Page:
One of the endearing qualities of fly fishing for wild trout in beautiful places is the often unpredictable, humbling nature of the pursuit. It seems to me that when I arrive at a fishing destination with certain preconceived notions or expectations, the place and the fish often throw a curveball or two my way, as a reminder that I need to watch and learn some more.
Such was the case in early March when I made the trip back up to the walk-in at Lees Ferry for the day, and received my medicine in more ways than one. I came with expectations of many fine rainbows being brought to hand, and landed a fine fish in short order near the Paria River confluence to start the day. However, I followed with more fish missed or lost, mostly through a comedy of errors on my part, than I care to mention here.
Some days, or parts of days, are just like that at times with fishing, when the timing is a little off, the powers of observation are not as keen, or the mind just wanders, too wrapped up in the surrounding frenetic pace of the world. Thankfully, by early afternoon on this particular day, I slowed down, tied on a #12 beadhead red San Juan Worm with an egg pattern trailing, and worked methodically up through the boulder gardens towards the upstream end of the walk-in area. I dead-drifted the double rig on a short line, and cast into as many likely seams and pockets as possible.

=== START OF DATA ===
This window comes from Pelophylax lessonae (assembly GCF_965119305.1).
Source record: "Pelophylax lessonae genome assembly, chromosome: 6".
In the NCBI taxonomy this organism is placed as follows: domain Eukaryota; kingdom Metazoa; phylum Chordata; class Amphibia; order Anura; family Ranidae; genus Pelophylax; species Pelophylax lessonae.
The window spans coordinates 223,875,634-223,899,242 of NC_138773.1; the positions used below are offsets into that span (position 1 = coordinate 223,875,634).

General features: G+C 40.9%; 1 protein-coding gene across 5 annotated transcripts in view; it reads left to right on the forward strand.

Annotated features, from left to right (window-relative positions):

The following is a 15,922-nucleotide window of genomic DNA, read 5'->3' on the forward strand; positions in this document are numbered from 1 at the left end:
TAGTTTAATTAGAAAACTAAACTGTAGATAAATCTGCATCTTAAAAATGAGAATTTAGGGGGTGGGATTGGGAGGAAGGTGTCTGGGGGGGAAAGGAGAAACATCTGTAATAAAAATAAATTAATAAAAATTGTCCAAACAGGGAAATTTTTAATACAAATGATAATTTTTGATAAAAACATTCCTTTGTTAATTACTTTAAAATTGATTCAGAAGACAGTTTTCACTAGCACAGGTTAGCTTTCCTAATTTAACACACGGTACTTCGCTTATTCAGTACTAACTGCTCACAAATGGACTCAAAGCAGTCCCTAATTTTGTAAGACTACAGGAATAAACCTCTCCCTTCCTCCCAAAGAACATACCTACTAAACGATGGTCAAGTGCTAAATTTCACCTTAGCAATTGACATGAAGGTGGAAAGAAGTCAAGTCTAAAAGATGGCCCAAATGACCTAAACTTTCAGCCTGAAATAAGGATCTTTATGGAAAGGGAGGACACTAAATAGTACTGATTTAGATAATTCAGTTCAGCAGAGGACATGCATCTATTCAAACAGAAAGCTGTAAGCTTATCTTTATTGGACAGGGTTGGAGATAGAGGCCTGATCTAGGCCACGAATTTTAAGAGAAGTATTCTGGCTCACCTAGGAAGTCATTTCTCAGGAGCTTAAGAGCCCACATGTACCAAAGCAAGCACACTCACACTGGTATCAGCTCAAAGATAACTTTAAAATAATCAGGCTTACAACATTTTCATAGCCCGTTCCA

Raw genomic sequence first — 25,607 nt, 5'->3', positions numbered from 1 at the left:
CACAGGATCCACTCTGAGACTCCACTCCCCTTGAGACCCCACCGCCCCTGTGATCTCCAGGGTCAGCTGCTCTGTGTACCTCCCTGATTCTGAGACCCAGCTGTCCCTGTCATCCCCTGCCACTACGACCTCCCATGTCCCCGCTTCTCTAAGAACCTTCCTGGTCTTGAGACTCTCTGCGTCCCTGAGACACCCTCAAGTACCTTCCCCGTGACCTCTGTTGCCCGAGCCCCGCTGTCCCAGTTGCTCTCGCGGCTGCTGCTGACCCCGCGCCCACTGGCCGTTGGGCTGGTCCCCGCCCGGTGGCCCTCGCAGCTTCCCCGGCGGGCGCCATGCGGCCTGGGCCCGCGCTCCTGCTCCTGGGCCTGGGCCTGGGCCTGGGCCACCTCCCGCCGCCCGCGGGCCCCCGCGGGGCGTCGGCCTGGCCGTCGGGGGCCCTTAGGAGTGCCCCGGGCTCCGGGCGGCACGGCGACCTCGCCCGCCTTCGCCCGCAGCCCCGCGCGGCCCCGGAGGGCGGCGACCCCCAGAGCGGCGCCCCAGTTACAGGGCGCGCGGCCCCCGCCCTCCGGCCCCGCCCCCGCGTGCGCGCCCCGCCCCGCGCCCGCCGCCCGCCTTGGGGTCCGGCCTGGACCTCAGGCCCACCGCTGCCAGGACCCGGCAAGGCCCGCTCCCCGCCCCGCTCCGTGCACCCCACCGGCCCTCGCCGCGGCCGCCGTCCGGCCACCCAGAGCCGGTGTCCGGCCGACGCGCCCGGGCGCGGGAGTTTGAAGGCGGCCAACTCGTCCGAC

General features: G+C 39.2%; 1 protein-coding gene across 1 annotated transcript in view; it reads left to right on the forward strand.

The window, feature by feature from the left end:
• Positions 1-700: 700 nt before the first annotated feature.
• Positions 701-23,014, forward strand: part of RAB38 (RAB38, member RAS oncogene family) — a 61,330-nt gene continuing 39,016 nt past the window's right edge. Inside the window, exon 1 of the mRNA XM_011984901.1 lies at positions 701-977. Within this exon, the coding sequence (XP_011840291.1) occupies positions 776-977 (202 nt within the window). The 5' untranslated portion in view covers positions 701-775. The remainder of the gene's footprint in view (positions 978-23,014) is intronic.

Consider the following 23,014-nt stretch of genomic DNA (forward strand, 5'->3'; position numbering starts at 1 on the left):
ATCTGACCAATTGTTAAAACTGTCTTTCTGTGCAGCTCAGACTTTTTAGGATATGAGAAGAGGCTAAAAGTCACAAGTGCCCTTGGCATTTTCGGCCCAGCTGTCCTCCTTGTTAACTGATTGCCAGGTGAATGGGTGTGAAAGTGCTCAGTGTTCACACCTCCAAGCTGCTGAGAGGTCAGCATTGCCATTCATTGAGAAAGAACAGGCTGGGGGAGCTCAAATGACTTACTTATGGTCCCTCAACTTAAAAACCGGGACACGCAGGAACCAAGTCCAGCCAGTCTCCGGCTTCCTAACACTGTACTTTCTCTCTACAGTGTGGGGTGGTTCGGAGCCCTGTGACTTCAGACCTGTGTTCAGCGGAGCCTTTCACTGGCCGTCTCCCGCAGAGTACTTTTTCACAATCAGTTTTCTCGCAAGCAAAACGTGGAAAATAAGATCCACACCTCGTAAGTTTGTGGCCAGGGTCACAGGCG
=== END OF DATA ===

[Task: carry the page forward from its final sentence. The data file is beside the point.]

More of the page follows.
I only connected with a few fish, and of these, two were brought to hand, but they were both spirited wild rainbows, including this healthy female stretching just past 15".
As the day wore on, the red and pink cliffs turned brilliant with the sun's late afternoon light, and reflected on the river's surface like a giant flowing stained glass window. The rhythm of casting and wading through this landscape was mesmerizing and otherworldly, making me feel insignificant in the grand scheme of things.
I continued to lob the patterns upstream, and after one cast to a rather unremarkable pocket created by a subsurface boulder, the line tightened quickly, and I found myself firmly attached to an unyielding, ponderous weight. A heavy fish had grabbed the San Juan Worm, and proceeded to head-shake and use the strong currents to full advantage, wearing down my arm in the process. I could eventually see that I had hooked my best fish to date at Lees Ferry, a football-shaped rainbow that peeled off line every time I tried to coax it towards the shallows near shore. The trout had to be one of the toughest I've fought in recent memory, displaying that raw and spooky strength where you don't feel entirely in control of the outcome. Instead, I just hoped the fish didn't decide to blast away downstream and snap the tippet like an afterthought.
Fortunately, after what felt like an agonizingly long time of tug-of-war, I managed to coax the big trout close to shore, and gazed down at a thick slab of male rainbow, measuring just over 18", a dark olive fish with vibrant crimson gill plates and side stripes--truly one of the more stunning bows I've caught in some time.
I admired the beauty of the bruiser male for a few more moments as he revived in the cold clear currents, and then watched as the fish charged off, seemingly unaffected by our brief shared encounter.
It was an unexpected and welcome finish to a day that had mostly not gone as planned. I suppose a lesson lies there somewhere, but at the time I just felt glad to be knee deep in a river sweeping through a stunning landscape, and graced with a beautiful rainbow that calls Lees Ferry home.